By Joel Warner
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By Alan Prendergast
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Two dinosaurs stand across the street from the Dinosaur Loaf 'n' Jug, conveniently located on Brontosaurus Avenue. Just west is Terrace Liquors, where Greyhound passengers fear to tread.
"Unless they come in asking for water," says owner Debbie Morrill. "Otherwise, it's a no-no." Even the Loaf 'n' Jug can be something of a no-no -- Greyhound passengers are only allowed in five at a time, for fear of petty thievery. The store is almost always crowded with shift workers from the nearby Desiderata Coal Mine, and the clerks can't keep their eye on everyone, particularly not people from who knows where. Today's sale isn't hurting business, either: three cans of Skoal or Copenhagen at $3.33 each, provided you buy three.
"They're bombarded," Morrill says. "They make a lot of money off that bus. Imagine giving up on Highway 40! It will put a crimp on us all."
According to Morrill's quick and dirty summary of her home town, Dinosaur has a population of about 200, a town hall and a county building, a liquor store and two convenience stores. "A lot of people here don't have a car, which doesn't sound right, but it is," she says. "If a car breaks down around here and it's gonna cost a thousand dollars, well, some of our people wouldn't see a thousand dollars in three months. I like it because it's quiet and because a lot of neat people pass through."
Specifically, by bus. Morrill has met visitors from as far away as Japan, who've come to the town closest to the entrance to Dinosaur National Park. There's also the occasional recently released prisoner, the student from Colorado Northwest Community College in Rangely, a transient. "'Transient' may not be the right term," Morrill decides, "but someone who's working just enough to get to the next town. Odd jobs, then they catch the bus and head on. I know an older lady across the border in Utah who just loves to ride the bus."
"From Vernal all the way to Denver," confirms Stella Beacham of Jensen, Utah. "I had a tumor on my optic nerve, and I am not a candidate to drive real well. Besides," she says, with the same relish a seasoned trekker uses to describe conditions at the Everest base camp, "the road is always real bad from Dinosaur to Craig. The drivers won't let you distract them then because of that long, flat spot. It gets real icy and snowy and bad."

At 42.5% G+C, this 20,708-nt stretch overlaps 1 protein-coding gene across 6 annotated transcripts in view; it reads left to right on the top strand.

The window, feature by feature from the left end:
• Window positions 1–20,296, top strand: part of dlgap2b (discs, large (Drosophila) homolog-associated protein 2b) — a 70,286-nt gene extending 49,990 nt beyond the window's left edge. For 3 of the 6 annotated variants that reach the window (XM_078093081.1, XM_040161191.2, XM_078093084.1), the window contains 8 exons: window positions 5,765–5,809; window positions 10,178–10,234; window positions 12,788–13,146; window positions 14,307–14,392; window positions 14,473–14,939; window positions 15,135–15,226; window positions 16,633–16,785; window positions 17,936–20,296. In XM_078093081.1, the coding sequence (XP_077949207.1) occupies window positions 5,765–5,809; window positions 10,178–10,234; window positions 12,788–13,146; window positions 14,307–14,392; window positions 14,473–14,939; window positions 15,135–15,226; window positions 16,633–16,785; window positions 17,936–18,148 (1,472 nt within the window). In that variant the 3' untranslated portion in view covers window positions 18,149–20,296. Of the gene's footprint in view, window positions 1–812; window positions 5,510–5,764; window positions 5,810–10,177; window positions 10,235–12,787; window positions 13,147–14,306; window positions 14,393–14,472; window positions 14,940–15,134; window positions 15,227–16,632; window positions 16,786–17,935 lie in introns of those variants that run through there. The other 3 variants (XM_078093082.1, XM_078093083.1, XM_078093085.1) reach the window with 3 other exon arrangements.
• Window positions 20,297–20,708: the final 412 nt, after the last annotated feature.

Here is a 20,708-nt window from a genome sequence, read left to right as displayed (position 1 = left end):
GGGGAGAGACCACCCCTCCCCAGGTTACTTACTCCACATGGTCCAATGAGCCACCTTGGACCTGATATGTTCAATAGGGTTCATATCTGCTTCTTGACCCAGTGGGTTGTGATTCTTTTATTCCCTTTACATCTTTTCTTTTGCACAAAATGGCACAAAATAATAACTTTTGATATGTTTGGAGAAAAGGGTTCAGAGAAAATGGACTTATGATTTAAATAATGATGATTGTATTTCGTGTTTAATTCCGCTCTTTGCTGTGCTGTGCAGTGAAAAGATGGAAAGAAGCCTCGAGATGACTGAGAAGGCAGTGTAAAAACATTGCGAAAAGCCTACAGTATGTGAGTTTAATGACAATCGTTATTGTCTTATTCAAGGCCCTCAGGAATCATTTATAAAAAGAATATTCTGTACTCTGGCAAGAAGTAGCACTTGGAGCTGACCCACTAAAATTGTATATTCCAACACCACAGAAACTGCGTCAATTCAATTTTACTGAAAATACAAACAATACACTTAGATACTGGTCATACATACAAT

To pass the time, Beacham entertains other passengers. She points out wildlife and provides snippets of local history. Yet she is gracious when a driver decides to upstage her by telling "a little story or something," she says. Many of the drivers are pleasant, she says, but once in a while she gets a cranky one.
"I'm a smoker," she says, "and I got out of the bus to smoke, and I guess I wasn't far enough away. Me and that driver had a run-in. Then he got after some poor woman whose baby was crying. Another driver was giving us a little tour of Denver at Christmas time, and he told me I was looking out the wrong window! He told me I didn't know my right hand from my left! I wrote a complaint about that."
Despite such concerns, Beacham will miss her bus trips. "Especially the visiting with other passengers," she says. "I've never had any trouble, and it's all so different than here, where I was raised. I've even met people from Mississippi! I kind of enjoy talking to the black people, too, because there's none here."
Beacham will not make her annual Thanksgiving trip to Denver, not unless her optic nerve clears up or someone offers to give her a ride. She can't argue with Greyhound's economics, but she reserves the right to be disappointed.
"I'd been planning for it," she says. "I was excited. It was all so interesting and different. It's been an enjoyment to me all these years."